Stigma Resistance: Exploring the Experiences of Young People at Risk for Psychosis Through Photo Elicitation

Volpe, Tiziana 31 August 2011 (has links)
The discovery that it is possible to identify an individual before the onset of first episode psychosis and that treatment may prevent or delay onset have led to a proliferation of early intervention clinics designed to intervene before symptoms of psychosis have fully appeared. Early intervention has generated considerable debate, given the risks associated with intervening and that the majority of those identified will never develop full-blown psychosis. Despite potential stigmatizing effects, little is known about young people’s views regarding the favourable and/or adverse consequences of early intervention. This research examines the experiences and meaning of illness in young people identified as being at ultra high risk for psychosis and participating in a psychological intervention program. Specifically, the study uses photo elicitation to explore how participants construct and interpret their experiences, and the impact an at risk label has on their sense of self, identity, and social relationships. Five young people were invited to photograph their daily experiences at home, at school, and in the community. The participants and I then analyzed the photographs together in a photo elicitation interview. I further analyzed the visual and textual data from an interactionist perspective, exploring the concept of stigma and its relationship to young people’s experiences. Visual and narrative data revealed that young people reject their at risk status and redefine their experiences to fit with more acceptable and familiar notions of health. Participants are conscious of the stigma associated with psychosis and actively undertake strategies of resistance to avoid stigmatization and uphold a normal self conception and social impression. Photo elicitation provided insight and understanding into the experiences of young people at risk for psychosis that were not available through more traditional methods. The results from this study support the call for a reconsideration of the psychosis risk paradigm. There is a need to increase awareness about the power of diagnostic information and the labeling process. Non-specialized settings such as schools and community health centres may offer more appropriate environments for mental health monitoring and intervention.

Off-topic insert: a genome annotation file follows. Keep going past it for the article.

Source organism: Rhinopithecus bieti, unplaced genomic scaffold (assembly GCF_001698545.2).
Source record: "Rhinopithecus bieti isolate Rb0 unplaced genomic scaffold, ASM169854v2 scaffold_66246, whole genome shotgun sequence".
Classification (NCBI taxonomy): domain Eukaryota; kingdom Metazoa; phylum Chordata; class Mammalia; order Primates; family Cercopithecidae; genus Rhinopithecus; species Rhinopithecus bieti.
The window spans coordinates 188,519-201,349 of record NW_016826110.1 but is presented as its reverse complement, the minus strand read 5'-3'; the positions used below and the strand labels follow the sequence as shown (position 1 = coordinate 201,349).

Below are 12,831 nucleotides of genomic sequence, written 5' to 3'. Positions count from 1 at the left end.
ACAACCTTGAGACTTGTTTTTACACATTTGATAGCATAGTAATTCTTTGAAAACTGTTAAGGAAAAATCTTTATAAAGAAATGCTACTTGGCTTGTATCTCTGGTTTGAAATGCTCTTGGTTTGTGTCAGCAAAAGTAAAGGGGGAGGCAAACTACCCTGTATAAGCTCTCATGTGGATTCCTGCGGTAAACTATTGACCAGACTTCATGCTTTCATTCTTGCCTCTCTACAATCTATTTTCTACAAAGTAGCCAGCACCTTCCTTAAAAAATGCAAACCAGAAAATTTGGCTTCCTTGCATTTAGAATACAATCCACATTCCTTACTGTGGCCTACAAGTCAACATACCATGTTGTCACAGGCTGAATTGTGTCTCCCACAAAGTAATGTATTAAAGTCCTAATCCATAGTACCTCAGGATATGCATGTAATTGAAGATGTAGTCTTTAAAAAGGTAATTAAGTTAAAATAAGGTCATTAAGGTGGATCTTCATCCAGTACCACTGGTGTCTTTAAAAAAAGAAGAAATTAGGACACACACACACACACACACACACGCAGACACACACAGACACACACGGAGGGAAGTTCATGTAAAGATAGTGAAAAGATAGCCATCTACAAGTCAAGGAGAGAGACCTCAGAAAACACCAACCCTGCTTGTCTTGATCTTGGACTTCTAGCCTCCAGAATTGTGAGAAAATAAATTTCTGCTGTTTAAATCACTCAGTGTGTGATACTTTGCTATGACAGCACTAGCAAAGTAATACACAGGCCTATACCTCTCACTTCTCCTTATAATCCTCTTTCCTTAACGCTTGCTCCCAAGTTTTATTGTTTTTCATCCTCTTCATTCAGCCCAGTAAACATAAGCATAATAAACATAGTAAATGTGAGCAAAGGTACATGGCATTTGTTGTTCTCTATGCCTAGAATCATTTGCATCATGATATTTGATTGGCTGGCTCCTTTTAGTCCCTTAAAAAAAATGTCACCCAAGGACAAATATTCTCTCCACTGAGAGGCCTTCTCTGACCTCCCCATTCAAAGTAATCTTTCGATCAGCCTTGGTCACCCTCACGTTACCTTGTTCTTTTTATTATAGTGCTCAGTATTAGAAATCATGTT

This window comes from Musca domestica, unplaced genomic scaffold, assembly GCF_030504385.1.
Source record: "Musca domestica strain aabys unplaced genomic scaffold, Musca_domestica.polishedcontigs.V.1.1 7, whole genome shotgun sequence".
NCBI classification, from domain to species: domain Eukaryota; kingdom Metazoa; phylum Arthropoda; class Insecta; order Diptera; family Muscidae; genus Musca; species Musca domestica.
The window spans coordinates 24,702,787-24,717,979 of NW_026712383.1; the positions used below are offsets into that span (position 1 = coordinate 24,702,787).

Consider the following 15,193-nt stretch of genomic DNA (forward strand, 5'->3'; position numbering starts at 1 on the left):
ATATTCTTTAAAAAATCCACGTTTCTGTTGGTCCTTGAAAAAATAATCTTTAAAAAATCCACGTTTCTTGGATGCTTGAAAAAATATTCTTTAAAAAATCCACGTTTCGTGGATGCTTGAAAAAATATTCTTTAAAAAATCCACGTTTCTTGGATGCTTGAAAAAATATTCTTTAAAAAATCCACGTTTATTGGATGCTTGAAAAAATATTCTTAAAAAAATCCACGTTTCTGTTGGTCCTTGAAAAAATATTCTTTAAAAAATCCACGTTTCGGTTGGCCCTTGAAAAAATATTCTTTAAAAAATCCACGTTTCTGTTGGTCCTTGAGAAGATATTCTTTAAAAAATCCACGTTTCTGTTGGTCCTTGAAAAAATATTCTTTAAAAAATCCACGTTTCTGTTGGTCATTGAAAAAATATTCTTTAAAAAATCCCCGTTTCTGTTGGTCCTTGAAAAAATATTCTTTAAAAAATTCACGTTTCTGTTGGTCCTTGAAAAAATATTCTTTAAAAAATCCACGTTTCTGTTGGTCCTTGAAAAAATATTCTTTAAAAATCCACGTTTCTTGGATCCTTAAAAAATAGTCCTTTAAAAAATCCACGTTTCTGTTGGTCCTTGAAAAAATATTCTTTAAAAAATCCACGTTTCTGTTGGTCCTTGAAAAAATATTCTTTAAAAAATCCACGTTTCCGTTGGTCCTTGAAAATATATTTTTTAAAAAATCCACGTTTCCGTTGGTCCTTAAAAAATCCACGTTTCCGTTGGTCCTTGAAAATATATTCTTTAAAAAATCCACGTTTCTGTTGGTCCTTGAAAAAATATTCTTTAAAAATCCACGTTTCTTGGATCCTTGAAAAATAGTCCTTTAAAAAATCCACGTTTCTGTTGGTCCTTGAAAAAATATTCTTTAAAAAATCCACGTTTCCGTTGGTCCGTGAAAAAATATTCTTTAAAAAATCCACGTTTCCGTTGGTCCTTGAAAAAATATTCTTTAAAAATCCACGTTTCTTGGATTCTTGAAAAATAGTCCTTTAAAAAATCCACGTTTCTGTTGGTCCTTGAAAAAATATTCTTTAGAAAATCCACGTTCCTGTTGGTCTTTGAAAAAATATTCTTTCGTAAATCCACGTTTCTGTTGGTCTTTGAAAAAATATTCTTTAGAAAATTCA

36

The Specificity and Neural Basis of Impaired Inhibitory Control

Lipszyc, Jonathan 15 February 2010 (has links)
Impaired inhibition is a deficit of several psychopathological disorders, particularly attention-deficit hyperactivity disorder (ADHD). In the first study, a meta-analysis was conducted to determine whether impaired inhibition as measured by the Stop Signal Task is specific to ADHD, or whether it could be found in other psychopathological disorders. The meta-analysis found an inhibitory deficit in ADHD, but also in obsessive compulsive disorder (OCD) and schizophrenia (SCZ), suggesting that deficient inhibition is not specific to ADHD. A common neural mechanism may underlie deficient inhibition in ADHD, OCD, and SCZ. Study 2 aimed to determine the neural basis of inhibition using a lesion-deficit approach in children with traumatic brain injury (TBI). Only TBI children with white matter lesions in the superior frontal gyrus (SFG) region showed impaired inhibition compared with orthopedic injury controls. This suggests that deficient inhibition may stem from frontal lobe white matter damage, particularly in the SFG.
37